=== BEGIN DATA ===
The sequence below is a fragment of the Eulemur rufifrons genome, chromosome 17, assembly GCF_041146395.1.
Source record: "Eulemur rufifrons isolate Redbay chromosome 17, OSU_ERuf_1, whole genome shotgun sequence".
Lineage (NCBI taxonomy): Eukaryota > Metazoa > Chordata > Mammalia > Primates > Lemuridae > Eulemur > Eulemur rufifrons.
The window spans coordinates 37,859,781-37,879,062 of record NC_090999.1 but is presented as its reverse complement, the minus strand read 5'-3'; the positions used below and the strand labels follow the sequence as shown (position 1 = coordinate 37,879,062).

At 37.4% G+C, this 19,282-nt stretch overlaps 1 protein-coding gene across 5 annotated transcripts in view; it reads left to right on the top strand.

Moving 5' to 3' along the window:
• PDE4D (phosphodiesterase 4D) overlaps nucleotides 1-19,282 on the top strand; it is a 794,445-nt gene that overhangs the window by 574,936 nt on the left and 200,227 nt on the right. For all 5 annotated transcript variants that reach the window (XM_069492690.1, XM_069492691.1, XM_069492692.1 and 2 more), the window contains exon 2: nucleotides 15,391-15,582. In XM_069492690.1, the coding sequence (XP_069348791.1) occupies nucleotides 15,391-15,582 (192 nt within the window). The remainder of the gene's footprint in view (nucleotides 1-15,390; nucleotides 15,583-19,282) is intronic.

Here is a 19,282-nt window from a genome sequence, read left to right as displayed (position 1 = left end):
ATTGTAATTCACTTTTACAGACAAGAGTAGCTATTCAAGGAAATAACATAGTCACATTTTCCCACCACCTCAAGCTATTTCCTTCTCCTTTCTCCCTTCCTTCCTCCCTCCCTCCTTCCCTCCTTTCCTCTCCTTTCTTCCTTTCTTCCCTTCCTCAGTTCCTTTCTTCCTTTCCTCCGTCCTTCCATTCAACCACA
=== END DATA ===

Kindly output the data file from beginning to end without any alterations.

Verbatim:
The sequence below is a fragment of the Eulemur rufifrons genome, chromosome 17, assembly GCF_041146395.1.
Source record: "Eulemur rufifrons isolate Redbay chromosome 17, OSU_ERuf_1, whole genome shotgun sequence".
Lineage (NCBI taxonomy): Eukaryota > Metazoa > Chordata > Mammalia > Primates > Lemuridae > Eulemur > Eulemur rufifrons.
The window spans coordinates 37,859,781-37,879,062 of record NC_090999.1 but is presented as its reverse complement, the minus strand read 5'-3'; the positions used below and the strand labels follow the sequence as shown (position 1 = coordinate 37,879,062).

At 37.4% G+C, this 19,282-nt stretch overlaps 1 protein-coding gene across 5 annotated transcripts in view; it reads left to right on the top strand.

Moving 5' to 3' along the window:
• PDE4D (phosphodiesterase 4D) overlaps nucleotides 1-19,282 on the top strand; it is a 794,445-nt gene that overhangs the window by 574,936 nt on the left and 200,227 nt on the right. For all 5 annotated transcript variants that reach the window (XM_069492690.1, XM_069492691.1, XM_069492692.1 and 2 more), the window contains exon 2: nucleotides 15,391-15,582. In XM_069492690.1, the coding sequence (XP_069348791.1) occupies nucleotides 15,391-15,582 (192 nt within the window). The remainder of the gene's footprint in view (nucleotides 1-15,390; nucleotides 15,583-19,282) is intronic.

Here is a 19,282-nt window from a genome sequence, read left to right as displayed (position 1 = left end):
ATTGTAATTCACTTTTACAGACAAGAGTAGCTATTCAAGGAAATAACATAGTCACATTTTCCCACCACCTCAAGCTATTTCCTTCTCCTTTCTCCCTTCCTTCCTCCCTCCCTCCTTCCCTCCTTTCCTCTCCTTTCTTCCTTTCTTCCCTTCCTCAGTTCCTTTCTTCCTTTCCTCCGTCCTTCCATTCAACCACA